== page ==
First, in terms of sheer size, even at 36 percent of voters (and that is the exit poll figure—the Census data indicate a share about 8 points higher), the white working class remains one of the biggest sociologically distinct demographic groups that is now heavily part of the Red State/GOP coalition.
Second, a significant number of white working class voters have historic ties with the Democrats - even among those who currently vote Republican. Some have personal memories and others family traditions of past Democratic voting. No comparable connection or previous ideological affinity exists with today’s upper income or other Republican voters.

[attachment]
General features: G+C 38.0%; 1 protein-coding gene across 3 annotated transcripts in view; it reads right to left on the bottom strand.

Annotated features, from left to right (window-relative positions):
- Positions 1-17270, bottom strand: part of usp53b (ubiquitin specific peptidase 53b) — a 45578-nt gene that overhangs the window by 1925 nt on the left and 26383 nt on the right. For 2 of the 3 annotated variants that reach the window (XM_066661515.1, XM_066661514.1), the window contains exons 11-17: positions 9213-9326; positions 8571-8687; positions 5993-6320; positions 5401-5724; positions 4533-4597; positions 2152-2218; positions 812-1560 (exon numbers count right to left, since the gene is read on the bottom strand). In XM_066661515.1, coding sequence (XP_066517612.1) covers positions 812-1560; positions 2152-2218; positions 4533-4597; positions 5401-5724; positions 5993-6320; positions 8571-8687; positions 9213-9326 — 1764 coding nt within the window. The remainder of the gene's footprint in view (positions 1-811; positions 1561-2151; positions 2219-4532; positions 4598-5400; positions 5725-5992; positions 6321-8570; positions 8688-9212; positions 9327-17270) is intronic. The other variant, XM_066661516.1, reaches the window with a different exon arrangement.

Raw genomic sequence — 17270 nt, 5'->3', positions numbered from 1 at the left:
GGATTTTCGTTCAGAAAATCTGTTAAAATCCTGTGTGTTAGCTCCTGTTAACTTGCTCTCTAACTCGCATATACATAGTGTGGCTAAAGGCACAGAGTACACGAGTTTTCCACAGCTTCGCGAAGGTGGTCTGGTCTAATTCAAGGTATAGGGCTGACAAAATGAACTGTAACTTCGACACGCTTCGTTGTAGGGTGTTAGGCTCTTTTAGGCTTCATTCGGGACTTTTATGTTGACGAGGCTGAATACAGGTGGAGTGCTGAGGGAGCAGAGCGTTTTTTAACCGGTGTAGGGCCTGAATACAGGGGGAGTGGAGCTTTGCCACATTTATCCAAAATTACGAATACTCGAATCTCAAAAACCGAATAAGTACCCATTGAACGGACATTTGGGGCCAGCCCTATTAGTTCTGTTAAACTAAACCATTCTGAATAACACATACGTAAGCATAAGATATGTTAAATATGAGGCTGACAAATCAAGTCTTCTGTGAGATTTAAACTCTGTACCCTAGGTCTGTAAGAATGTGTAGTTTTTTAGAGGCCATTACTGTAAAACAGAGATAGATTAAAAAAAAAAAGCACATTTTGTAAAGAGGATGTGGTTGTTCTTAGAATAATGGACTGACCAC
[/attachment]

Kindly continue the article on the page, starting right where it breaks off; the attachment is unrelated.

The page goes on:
As a result, on both the positive side and on the negative side, the white working class has the potential to be a—if not the—decisive swing voter group for the future.
On the positive side, permanently increasing the level of Democratic support among white workers to just the 40 percent Obama received in 2008 (he received 36 percent in 2012) could actually ensure a genuinely stable and reliable Democratic majority for many years to come. On the negative side, if in 2016 white working class support for the Dems falls to or below the 33 percent it hit in 2010, a GOP president becomes a very real possibility. Not to mention the dire effects such low support would have on Democratic prospects in 2014: It would be essentially impossible for Democrats to retake the House and they might well lose the Senate in the bargain.
Thursday, June 6, 2013
Working Class Whites
At The New Republic, Andrew Levison and Ruy Teixeira explain why working class whites still matter to Democratic prospects.